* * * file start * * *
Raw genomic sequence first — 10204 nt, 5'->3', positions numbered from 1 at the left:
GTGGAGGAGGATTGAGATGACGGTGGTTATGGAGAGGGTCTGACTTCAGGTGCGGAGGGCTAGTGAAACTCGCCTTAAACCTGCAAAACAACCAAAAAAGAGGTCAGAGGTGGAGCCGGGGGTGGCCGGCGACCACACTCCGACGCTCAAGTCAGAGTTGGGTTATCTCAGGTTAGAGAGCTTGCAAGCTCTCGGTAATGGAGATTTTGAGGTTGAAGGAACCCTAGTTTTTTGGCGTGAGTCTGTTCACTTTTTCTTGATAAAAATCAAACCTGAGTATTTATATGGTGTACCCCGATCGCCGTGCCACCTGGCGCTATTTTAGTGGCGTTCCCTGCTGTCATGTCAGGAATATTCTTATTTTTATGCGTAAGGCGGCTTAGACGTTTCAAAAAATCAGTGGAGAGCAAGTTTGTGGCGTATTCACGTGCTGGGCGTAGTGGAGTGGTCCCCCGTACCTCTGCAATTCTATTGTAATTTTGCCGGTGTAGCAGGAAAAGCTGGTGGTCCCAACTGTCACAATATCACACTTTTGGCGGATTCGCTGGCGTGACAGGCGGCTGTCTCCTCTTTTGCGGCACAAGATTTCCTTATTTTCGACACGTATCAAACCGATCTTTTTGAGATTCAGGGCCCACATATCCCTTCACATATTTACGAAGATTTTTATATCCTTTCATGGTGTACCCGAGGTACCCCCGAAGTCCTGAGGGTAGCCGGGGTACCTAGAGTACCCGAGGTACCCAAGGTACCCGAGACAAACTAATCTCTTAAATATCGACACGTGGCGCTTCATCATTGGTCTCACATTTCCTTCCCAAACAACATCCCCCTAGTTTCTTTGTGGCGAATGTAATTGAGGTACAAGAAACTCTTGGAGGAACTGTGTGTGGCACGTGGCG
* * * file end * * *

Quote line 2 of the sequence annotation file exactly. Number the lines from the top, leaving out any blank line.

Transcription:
GTGGAGGAGGATTGAGATGACGGTGGTTATGGAGAGGGTCTGACTTCAGGTGCGGAGGGCTAGTGAAACTCGCCTTAAACCTGCAAAACAACCAAAAAAGAGGTCAGAGGTGGAGCCGGGGGTGGCCGGCGACCACACTCCGACGCTCAAGTCAGAGTTGGGTTATCTCAGGTTAGAGAGCTTGCAAGCTCTCGGTAATGGAGATTTTGAGGTTGAAGGAACCCTAGTTTTTTGGCGTGAGTCTGTTCACTTTTTCTTGATAAAAATCAAACCTGAGTATTTATATGGTGTACCCCGATCGCCGTGCCACCTGGCGCTATTTTAGTGGCGTTCCCTGCTGTCATGTCAGGAATATTCTTATTTTTATGCGTAAGGCGGCTTAGACGTTTCAAAAAATCAGTGGAGAGCAAGTTTGTGGCGTATTCACGTGCTGGGCGTAGTGGAGTGGTCCCCCGTACCTCTGCAATTCTATTGTAATTTTGCCGGTGTAGCAGGAAAAGCTGGTGGTCCCAACTGTCACAATATCACACTTTTGGCGGATTCGCTGGCGTGACAGGCGGCTGTCTCCTCTTTTGCGGCACAAGATTTCCTTATTTTCGACACGTATCAAACCGATCTTTTTGAGATTCAGGGCCCACATATCCCTTCACATATTTACGAAGATTTTTATATCCTTTCATGGTGTACCCGAGGTACCCCCGAAGTCCTGAGGGTAGCCGGGGTACCTAGAGTACCCGAGGTACCCAAGGTACCCGAGACAAACTAATCTCTTAAATATCGACACGTGGCGCTTCATCATTGGTCTCACATTTCCTTCCCAAACAACATCCCCCTAGTTTCTTTGTGGCGAATGTAATTGAGGTACAAGAAACTCTTGGAGGAACTGTGTGTGGCACGTGGCG